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Background: A disintegrin and metalloproteinase with a thrombospondin type 1 motif, member 13 (ADAMTS-13) may influence von Willebrand factor (VWF) levels and consequently the risk of myocardial infarction (MI). Moreover, ADAMTS-13 influences hemostatic plug formation in mouse models. We therefore studied their associations in the Glasgow MI Study (GLAMIS). Methods and results: We measured ADAMTS-13 and VWF antigen levels by ELISAs in stored plasma from a case–control study of 466 MI cases and 484 age- and sex-matched controls from the same north Glasgow population. There was no correlation between ADAMTS-13 and VWF levels in cases or controls. ADAMTS-13 levels correlated positively with serum cholesterol and triglycerides and body mass index, and negatively with high-density lipoprotein-cholesterol. VWF levels correlated with age, fibrinogen and C-reactive protein. In multivariable analyses including risk factors, VWF correlated positively with risk of MI, and ADAMTS-13 correlated negatively with risk of MI. These associations were independent of each other. The association of ADAMTS-13 with risk of MI was observed only in multivariable analysis. Conclusions: VWF and ADAMTS-13 levels were not associated in this study, and showed associations with MI risk in opposite directions but of similar strength. The association of ADAMTS-13 with MI is influenced by lipid levels, and consequently requires further investigation.
Von Willebrand factor (VWF) plays an important role in hemostasis and thrombosis, both as a cofactor in platelet adhesion and aggregation and as the circulating carrier protein for coagulation factor VIII . Meta-analyses of prospective studies have suggested that increasing circulating VWF levels are associated with increased risk of coronary heart disease (CHD) [2,3], although in the most recently reported meta-analysis this association was relatively weak . The molecular weight/multimeric composition of VWF is a key determinant of its platelet-tethering function. This is modulated by a disintegrin and metalloproteinase with a thrombospondin type 1 motif, member 13 (ADAMTS-13). ADAMTS-13 cleaves the VWF A2 domain, reducing its molecular weight and consequently also its platelet-tethering function [4–8]. Deficiency of ADAMTS-13 promotes VWF-induced platelet aggregation, which can result in thrombotic thrombocytopenic purpura . In mouse models of thrombosis, ADAMTS-13 downregulates both platelet adhesion to the exposed subendothelial matrix and thrombus formation in injured arterioles . It has therefore been suggested that circulating levels of ADAMTS-13 may influence circulating levels of VWF and/or its function, and it may therefore influence risk of thrombotic events such as myocardial infarction (MI) in the general population.
We have studied this hypothesis in a case–control study of first episode of MI, the Glasgow Myocardial Infarction Study (GLAMIS) . We studied the distributions and correlations of VWF and ADAMTS-13 with CHD risk factors, and with each other. Thereafter, we studied the associations of VWF and ADAMTS-13 with MI, following adjustment for risk factors – including high-density lipoprotein (HDL)-cholesterol, fibrinogen and C-reactive protein (CRP)  – and each other.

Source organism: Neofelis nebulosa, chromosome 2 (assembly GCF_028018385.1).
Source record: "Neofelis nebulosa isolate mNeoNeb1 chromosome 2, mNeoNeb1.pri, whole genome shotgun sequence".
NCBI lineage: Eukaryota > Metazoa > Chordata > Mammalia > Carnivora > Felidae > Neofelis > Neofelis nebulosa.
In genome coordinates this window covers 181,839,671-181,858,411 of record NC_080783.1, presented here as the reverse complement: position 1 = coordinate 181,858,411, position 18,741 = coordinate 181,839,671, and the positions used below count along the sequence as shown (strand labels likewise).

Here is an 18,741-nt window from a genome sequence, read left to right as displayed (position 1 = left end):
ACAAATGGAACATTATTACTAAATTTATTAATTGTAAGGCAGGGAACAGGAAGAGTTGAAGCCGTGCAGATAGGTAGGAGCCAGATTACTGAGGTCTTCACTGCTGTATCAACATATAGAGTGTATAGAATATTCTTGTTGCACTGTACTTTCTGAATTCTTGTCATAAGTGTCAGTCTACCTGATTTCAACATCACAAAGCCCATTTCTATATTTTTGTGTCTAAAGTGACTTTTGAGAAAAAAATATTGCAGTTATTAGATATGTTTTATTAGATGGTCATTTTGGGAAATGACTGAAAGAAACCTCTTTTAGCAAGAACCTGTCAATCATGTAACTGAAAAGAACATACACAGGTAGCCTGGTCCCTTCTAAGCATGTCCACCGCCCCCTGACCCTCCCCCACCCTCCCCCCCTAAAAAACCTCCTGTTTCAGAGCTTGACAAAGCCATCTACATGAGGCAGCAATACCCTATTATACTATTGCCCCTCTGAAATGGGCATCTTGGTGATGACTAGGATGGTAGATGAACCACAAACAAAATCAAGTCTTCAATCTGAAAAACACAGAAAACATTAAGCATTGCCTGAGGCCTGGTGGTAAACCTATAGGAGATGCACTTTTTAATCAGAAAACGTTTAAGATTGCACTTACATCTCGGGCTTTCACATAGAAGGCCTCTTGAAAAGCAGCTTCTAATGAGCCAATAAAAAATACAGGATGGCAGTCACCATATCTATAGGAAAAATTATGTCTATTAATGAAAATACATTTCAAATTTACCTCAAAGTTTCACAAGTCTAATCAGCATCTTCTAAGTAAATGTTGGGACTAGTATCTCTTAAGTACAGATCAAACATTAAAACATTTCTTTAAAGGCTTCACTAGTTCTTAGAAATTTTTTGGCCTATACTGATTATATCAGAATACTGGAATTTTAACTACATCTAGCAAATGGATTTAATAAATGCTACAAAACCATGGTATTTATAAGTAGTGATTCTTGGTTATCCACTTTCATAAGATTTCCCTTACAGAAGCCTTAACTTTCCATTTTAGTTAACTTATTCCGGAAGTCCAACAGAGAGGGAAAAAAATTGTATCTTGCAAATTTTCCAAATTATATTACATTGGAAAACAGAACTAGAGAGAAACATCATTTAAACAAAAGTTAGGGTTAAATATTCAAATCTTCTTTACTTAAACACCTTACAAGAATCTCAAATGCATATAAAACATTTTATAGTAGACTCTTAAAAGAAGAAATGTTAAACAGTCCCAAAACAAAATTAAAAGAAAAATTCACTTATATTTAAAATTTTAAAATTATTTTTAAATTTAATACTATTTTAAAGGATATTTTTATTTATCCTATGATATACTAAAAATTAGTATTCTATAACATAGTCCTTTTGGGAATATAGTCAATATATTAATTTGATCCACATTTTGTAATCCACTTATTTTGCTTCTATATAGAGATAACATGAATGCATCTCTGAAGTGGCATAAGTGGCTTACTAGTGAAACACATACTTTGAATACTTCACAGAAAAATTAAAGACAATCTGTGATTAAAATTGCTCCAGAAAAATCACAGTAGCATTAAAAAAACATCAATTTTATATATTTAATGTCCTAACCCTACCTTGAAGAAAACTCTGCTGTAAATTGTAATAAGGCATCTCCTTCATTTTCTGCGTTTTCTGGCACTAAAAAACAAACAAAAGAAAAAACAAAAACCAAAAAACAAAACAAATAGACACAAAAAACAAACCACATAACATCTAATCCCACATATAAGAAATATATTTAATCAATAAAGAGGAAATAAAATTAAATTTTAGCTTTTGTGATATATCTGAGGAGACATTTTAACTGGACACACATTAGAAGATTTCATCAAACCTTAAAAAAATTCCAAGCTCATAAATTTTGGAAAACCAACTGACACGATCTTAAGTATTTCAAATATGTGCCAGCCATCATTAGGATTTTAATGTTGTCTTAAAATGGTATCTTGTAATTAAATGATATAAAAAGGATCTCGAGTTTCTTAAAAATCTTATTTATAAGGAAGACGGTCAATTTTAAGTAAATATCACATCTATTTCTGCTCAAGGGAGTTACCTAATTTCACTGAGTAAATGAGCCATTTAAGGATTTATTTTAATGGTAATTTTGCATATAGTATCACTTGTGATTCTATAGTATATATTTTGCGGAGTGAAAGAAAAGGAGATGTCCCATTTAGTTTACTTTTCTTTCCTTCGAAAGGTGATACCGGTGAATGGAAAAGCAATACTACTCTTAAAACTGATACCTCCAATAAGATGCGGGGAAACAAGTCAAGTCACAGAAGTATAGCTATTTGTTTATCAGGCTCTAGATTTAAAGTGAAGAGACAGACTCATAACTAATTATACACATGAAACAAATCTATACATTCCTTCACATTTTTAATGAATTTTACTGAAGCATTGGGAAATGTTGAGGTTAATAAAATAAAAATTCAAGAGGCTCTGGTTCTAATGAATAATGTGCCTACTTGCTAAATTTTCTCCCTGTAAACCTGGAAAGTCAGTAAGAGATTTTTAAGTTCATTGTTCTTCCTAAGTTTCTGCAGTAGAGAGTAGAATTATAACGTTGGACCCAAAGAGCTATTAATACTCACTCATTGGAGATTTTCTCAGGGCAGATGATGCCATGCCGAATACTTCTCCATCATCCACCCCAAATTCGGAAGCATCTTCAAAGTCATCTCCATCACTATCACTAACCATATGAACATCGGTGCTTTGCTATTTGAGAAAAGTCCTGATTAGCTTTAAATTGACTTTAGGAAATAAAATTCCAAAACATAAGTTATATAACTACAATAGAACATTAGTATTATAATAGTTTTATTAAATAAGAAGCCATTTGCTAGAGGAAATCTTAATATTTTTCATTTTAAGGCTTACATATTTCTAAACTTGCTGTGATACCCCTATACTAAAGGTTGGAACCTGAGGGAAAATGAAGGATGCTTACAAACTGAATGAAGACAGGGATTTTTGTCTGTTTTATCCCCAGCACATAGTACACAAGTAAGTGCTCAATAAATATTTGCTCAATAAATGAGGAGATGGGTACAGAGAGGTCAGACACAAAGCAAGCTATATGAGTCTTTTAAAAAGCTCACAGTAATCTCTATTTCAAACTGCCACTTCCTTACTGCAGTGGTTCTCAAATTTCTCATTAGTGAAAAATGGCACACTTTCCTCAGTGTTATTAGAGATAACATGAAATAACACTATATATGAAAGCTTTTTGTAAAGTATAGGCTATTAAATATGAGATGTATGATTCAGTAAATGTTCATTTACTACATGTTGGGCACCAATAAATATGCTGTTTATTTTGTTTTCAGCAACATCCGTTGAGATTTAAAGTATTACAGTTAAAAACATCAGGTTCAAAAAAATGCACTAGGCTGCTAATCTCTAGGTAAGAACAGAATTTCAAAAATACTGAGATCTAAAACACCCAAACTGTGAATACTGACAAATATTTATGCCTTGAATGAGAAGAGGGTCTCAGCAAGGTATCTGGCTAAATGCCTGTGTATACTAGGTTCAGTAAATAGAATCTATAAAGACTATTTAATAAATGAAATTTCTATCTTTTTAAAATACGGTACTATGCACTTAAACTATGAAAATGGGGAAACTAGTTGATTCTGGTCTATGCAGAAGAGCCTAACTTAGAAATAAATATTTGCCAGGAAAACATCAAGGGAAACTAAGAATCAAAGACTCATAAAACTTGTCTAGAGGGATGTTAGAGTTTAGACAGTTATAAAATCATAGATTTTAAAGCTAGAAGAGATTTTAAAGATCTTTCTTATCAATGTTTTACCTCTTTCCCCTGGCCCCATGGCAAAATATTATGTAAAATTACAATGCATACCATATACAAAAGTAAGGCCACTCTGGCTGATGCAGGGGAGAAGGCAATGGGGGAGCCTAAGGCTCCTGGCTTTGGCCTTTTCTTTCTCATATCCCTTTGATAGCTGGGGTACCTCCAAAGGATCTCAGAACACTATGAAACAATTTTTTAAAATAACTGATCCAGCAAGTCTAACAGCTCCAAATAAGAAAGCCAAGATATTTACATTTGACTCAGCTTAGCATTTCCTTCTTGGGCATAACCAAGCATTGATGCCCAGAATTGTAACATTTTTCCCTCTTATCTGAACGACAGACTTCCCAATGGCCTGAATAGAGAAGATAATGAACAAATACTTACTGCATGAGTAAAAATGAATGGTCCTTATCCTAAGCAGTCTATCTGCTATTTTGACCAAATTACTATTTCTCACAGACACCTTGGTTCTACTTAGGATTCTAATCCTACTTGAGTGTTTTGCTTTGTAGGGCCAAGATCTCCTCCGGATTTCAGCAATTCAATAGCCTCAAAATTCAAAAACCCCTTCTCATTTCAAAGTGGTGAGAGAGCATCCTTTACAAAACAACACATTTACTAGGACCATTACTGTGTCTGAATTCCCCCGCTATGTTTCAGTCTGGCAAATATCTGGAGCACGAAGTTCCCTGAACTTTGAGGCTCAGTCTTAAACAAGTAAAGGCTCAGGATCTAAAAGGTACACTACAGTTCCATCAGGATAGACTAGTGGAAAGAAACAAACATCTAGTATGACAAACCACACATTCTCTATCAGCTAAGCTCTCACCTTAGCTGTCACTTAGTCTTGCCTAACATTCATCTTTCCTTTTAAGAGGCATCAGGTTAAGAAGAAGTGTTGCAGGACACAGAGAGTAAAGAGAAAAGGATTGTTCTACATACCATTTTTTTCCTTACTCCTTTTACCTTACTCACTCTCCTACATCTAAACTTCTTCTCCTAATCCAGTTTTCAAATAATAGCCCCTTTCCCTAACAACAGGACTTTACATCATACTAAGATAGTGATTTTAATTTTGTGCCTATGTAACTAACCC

GLAMIS  is a case–control study wherein cases of MI were derived from the international MONICA study  register in north Glasgow  in 1994–1995. Survivors on the register were recruited between 3 and 9 months after their MI event. We have previously studied VWF serially between 1 and 6 months following MI values. These data showed that VWF levels were stable and lower than on admission . Consequently, the sampling of plasmas between 3 and 9 months post-MI event in this study should not be influenced by the acute-phase protein response to MI. The time lag between the event and recruitment ensured that acute-phase protein reactions in acute MI had settled. Controls were selected from a random sample of the same north Glasgow population, obtained from general practice registers. Controls were frequency-matched for sex (726 men and 269 women) and age (within 1 year), and had no self-reported history, or electrocardiogram evidence, of MI. In all but 2.5% of controls, electrocardiography verified the absence of evidence of MI. Written informed consent was obtained from all participants, and the study was approved by the local Research Ethics Committee.
Participants completed a general health questionnaire (taken after the MI in the case of patients), which included questions on age (range 25–64 years), sex, diabetes status (yes/no), smoking status (current smoker/ex-smoker/never smoked cigarettes), and medication used, which related to the time after the MI in the case of patients. Subjects attended at a clinic where weight, height and blood pressure were recorded. Body mass index (BMI) was calculated as weight divided by the square of height. A forearm venous sample was taken after a full overnight fast. Lipid assays were measured as previously described . The assays of inflammatory and hemostatic variables used blood anticoagulated with dipotassium ethylenediaminetetraacetic acid (EDTA; 1.5 mg mL−1), centrifuged at 2000 g for 10 min at room temperature within 2 h of sampling, and aliquots were stored at −70°C. Fibrinogen was assayed in citrated plasma using the von Clauss method on an MDA-180 analyzer (Organon Teknika, Cambridge, UK) and an ultra-sensitive assay for CRP was performed in citrated plasma on a nephelometer (Dade-Behring, Marburg, Germany), as previously described . VWF antigen was assayed in citrated plasma by an in-house ELISA, using reagents from DAKO (Copenhagen, Denmark); the interassay coefficient of variance (CV) was 3.3%. ADAMTS-13 was assayed in dipotassium EDTA plasma using an in-house ELISA as previously described  with an interassay CV of <5%.